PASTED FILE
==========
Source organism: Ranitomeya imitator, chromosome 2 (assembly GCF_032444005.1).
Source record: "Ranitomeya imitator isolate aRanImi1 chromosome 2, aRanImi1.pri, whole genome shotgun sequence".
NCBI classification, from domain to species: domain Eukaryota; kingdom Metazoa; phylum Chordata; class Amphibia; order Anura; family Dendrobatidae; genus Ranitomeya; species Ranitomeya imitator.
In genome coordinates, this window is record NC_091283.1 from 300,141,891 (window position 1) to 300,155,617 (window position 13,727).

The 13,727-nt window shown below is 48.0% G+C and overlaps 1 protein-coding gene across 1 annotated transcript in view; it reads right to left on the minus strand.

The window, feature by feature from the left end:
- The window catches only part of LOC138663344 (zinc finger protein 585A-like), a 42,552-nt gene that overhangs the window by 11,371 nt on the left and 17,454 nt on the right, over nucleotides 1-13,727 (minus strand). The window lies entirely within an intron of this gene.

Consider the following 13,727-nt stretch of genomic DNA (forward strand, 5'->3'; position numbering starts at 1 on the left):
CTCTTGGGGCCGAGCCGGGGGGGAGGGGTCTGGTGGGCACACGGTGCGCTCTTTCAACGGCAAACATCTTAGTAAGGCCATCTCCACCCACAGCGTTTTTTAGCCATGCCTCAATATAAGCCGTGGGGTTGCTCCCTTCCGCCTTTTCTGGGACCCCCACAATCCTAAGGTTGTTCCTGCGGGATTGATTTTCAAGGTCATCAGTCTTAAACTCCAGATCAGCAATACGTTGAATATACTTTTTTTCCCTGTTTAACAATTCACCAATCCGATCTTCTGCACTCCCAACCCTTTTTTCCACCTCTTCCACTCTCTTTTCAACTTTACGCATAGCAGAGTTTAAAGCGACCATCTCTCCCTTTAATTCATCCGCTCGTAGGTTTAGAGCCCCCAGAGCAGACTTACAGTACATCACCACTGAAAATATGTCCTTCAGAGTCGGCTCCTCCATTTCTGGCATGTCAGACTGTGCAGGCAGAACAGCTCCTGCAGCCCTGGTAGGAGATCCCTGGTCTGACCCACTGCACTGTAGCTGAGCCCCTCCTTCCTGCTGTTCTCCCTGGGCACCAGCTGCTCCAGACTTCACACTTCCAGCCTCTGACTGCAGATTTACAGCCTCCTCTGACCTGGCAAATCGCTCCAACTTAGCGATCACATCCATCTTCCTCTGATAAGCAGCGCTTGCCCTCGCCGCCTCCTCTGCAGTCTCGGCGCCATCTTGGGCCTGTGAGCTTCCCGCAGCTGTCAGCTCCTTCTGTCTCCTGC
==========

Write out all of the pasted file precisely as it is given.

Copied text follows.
Source organism: Ranitomeya imitator, chromosome 2 (assembly GCF_032444005.1).
Source record: "Ranitomeya imitator isolate aRanImi1 chromosome 2, aRanImi1.pri, whole genome shotgun sequence".
NCBI classification, from domain to species: domain Eukaryota; kingdom Metazoa; phylum Chordata; class Amphibia; order Anura; family Dendrobatidae; genus Ranitomeya; species Ranitomeya imitator.
In genome coordinates, this window is record NC_091283.1 from 300,141,891 (window position 1) to 300,155,617 (window position 13,727).

The 13,727-nt window shown below is 48.0% G+C and overlaps 1 protein-coding gene across 1 annotated transcript in view; it reads right to left on the minus strand.

The window, feature by feature from the left end:
- The window catches only part of LOC138663344 (zinc finger protein 585A-like), a 42,552-nt gene that overhangs the window by 11,371 nt on the left and 17,454 nt on the right, over nucleotides 1-13,727 (minus strand). The window lies entirely within an intron of this gene.

Consider the following 13,727-nt stretch of genomic DNA (forward strand, 5'->3'; position numbering starts at 1 on the left):
CTCTTGGGGCCGAGCCGGGGGGGAGGGGTCTGGTGGGCACACGGTGCGCTCTTTCAACGGCAAACATCTTAGTAAGGCCATCTCCACCCACAGCGTTTTTTAGCCATGCCTCAATATAAGCCGTGGGGTTGCTCCCTTCCGCCTTTTCTGGGACCCCCACAATCCTAAGGTTGTTCCTGCGGGATTGATTTTCAAGGTCATCAGTCTTAAACTCCAGATCAGCAATACGTTGAATATACTTTTTTTCCCTGTTTAACAATTCACCAATCCGATCTTCTGCACTCCCAACCCTTTTTTCCACCTCTTCCACTCTCTTTTCAACTTTACGCATAGCAGAGTTTAAAGCGACCATCTCTCCCTTTAATTCATCCGCTCGTAGGTTTAGAGCCCCCAGAGCAGACTTACAGTACATCACCACTGAAAATATGTCCTTCAGAGTCGGCTCCTCCATTTCTGGCATGTCAGACTGTGCAGGCAGAACAGCTCCTGCAGCCCTGGTAGGAGATCCCTGGTCTGACCCACTGCACTGTAGCTGAGCCCCTCCTTCCTGCTGTTCTCCCTGGGCACCAGCTGCTCCAGACTTCACACTTCCAGCCTCTGACTGCAGATTTACAGCCTCCTCTGACCTGGCAAATCGCTCCAACTTAGCGATCACATCCATCTTCCTCTGATAAGCAGCGCTTGCCCTCGCCGCCTCCTCTGCAGTCTCGGCGCCATCTTGGGCCTGTGAGCTTCCCGCAGCTGTCAGCTCCTTCTGTCTCCTGC